Top 5 Activities for Black History Month

While February is Black History Month, it’s important that teachers consider including activities highlighting the contributions of Black Americans in lessons throughout the year. There are many rich and emotional activities that can be easily implemented in the classroom.  Most activities can be adapted for students of any age.

ThinkFives has compiled some of the best activities we found and provided additional resources below that can be used in your classes.

Create a Black History Month Bulletin Board

Create a Black History Month Bulletin Board

Students love decorating bulletin boards. You can create a full class activity by having the students work together to decorate the board.

Ideas can include a bulletin board of impactful black leaders with the children compiling a list of 20 African Americans that have made a difference. Introduce the purpose of celebrating Black History month and include black leaders in your display.

Or create a board that incorporates some of the other activities on this list: a timeline, names of great books to read or pictures from the life of Martin Luther King.

Create a Timeline

Students can create individual timelines or one on a bulletin board. Elementary students can include some of the most important events in Black history in a simple but colorful layout.

Older students can highlight more difficult historical events with pictures of key individuals and places where the events took place.  Teachers can combine the creation of timelines with discussions about the challenges the civil rights and social movements faced.

Create a Timeline

If created individually, your students should cut out each event, place them in chronological order and glue, paste, or tape them to a board. Encourage them to share their findings with the class.

Read About History

Read About History

Educators recommend that older students spend at least 20 minutes a day reading. Celebrate Black History Month by having your student read a book that features African American culture, shares the story of a great African American figure, or brings the African American experience to life. For inspiration, here are 6 terrific books for students in elementary school.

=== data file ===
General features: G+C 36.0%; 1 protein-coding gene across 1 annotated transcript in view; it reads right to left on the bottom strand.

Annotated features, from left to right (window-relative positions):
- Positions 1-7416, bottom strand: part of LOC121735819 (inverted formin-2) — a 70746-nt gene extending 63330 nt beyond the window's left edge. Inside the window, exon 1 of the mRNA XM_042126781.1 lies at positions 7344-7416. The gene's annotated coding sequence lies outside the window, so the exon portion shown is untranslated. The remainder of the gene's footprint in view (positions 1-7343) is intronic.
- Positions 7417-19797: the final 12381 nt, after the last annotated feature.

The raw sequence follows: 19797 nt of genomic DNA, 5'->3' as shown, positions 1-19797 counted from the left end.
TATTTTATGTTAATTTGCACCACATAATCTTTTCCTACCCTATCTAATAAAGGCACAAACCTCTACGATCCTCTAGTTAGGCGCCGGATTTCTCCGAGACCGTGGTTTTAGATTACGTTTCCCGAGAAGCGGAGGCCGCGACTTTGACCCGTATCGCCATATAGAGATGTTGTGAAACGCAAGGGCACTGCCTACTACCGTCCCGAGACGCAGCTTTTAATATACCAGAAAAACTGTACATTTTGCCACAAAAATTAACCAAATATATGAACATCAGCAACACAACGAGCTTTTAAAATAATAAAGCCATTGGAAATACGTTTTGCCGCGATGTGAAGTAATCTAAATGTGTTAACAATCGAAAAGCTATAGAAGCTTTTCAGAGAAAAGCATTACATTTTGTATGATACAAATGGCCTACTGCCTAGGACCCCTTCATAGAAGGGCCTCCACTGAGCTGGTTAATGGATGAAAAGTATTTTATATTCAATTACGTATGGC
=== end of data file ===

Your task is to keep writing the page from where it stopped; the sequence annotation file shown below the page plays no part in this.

Suggestions for younger students

  • Little Leaders: Bold Women in Black History by Vashti Harrison
  • Rosa Parks (Volume 9) (Little People, BIG DREAMS, 9) by Lisbeth Kaiser
  • The ABCs of Black History by Rio Cortez

Suggestions for middle school students

  • Pies from Nowhere (Montgomery Bus Boycott) by Dee Romito
  • The Undefeated by Kwame Alexander
  • Who Were the Tuskegee Airmen? By Sherri L. Smith

Virtually Visit a Museum

Many museums provide virtual tours for students and classes. The National Museum of African American History and Culture is part of the Smithsonian Institute and is devoted exclusively to the documentation of African American life, history, and culture.

Virtually Visit a Museum

They have a wealth of online learning resources to help you enrich your student’s learning experience, including recommended reading resources for elementary, middle, and high school students and Smithsonian Learning Labs, which are free, interactive lessons where students can explore both well-known and not so well-known moments in history. 

Another option is Whitney Plantation Museum.  It is the only museum in Louisiana with an exclusive focus on the lives of enslaved people.  Students can witness the realities of slavery and reconciliation first-hand at the nation’s first slavery museum. The museum’s incredible online lesson plans teach students about what life was really like in antebellum America.

Remember Dr. Martin Luther King’s ‘I Have a Dream’ speech.

Remember Dr. Martin Luther King’s ‘I Have a Dream’ speech.

Dr. Martin Luther King’s stirring speech is well-known to adults, but never forget how important it is to introduce his words to our younger generation.

Teachers can create a Dream Cloud with their students after hearing his speech.

For elementary grades, students are given a piece of paper to brainstorm a list of things that they wish to have in the world.  It can be a dream for the future, for their family, for their friends, or even personal possessions.

Students can be creative in both how they draw their clouds and how they decide what to dream.  They can also dream of world problems that can help many people.

This activity can be adopted for students as young as kindergarten if the teacher reads stories to class and asks the students to draw what they heard.


What is your favorite Black History activity?


  1. My new favorite read aloud is Pies from Nowhere. Wonderful book telling an unknown story during the bus boycott.

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